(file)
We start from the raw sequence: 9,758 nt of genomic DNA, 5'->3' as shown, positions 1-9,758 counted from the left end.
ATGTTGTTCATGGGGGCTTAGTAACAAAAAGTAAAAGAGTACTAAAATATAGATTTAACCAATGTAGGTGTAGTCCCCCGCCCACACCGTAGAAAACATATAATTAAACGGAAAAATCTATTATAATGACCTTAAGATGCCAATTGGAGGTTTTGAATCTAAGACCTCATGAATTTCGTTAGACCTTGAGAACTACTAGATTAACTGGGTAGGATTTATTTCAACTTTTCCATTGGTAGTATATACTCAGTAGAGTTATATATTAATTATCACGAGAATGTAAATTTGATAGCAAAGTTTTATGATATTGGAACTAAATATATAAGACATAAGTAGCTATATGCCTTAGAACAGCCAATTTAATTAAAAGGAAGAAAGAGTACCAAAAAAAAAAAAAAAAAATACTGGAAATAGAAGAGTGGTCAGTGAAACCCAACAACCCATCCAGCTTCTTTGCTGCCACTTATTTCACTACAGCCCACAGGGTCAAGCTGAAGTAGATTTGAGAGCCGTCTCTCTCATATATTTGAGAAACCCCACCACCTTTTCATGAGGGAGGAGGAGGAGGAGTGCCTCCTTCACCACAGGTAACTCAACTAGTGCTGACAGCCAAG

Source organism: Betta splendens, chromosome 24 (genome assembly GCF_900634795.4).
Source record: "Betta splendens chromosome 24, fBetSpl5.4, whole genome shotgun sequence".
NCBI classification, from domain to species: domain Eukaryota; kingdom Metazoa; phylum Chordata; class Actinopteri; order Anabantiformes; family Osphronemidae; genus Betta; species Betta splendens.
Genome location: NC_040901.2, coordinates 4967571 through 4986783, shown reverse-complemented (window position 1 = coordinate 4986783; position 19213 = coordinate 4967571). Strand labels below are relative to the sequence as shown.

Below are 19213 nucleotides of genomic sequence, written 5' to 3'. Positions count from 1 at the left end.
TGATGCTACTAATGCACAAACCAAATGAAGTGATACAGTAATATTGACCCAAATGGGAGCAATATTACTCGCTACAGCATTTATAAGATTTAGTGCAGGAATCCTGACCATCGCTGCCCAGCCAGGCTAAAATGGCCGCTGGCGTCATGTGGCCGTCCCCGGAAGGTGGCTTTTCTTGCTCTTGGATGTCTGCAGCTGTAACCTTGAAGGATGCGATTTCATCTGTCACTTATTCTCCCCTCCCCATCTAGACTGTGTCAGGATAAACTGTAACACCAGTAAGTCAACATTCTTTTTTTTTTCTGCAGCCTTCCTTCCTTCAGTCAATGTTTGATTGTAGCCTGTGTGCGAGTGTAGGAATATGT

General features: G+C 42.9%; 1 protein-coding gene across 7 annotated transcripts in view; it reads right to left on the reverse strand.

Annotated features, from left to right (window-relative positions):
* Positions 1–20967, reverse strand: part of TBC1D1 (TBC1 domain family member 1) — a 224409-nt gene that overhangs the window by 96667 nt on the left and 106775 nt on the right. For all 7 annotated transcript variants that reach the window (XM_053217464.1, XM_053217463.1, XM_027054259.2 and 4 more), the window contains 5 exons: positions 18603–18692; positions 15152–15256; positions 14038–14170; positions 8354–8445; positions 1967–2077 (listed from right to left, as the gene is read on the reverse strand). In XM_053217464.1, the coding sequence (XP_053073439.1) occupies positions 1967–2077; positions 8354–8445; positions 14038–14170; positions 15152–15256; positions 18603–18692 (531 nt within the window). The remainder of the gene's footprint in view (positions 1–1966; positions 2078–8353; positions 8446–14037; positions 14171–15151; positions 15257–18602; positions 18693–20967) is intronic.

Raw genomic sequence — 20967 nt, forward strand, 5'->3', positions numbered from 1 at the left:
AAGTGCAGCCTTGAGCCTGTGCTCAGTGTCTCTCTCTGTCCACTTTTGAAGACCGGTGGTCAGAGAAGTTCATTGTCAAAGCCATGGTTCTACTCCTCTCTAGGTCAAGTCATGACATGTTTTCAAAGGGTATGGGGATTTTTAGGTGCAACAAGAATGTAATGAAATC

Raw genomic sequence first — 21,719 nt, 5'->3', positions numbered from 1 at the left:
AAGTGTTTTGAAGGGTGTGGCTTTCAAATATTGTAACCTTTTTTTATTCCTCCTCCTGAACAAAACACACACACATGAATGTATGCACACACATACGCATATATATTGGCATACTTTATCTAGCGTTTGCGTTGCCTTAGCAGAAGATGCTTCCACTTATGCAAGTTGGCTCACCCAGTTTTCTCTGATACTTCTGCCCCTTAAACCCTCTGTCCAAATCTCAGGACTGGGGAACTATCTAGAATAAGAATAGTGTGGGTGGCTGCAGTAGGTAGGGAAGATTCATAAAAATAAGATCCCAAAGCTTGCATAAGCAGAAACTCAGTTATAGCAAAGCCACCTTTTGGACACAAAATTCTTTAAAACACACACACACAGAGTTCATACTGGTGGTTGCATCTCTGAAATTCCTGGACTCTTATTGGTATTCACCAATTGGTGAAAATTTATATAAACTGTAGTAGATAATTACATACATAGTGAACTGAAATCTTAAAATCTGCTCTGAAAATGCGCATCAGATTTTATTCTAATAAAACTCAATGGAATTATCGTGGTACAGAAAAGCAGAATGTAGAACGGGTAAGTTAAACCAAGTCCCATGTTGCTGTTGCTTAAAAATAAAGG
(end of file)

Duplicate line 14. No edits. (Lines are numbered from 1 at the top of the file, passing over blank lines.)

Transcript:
Raw genomic sequence first — 21,719 nt, 5'->3', positions numbered from 1 at the left: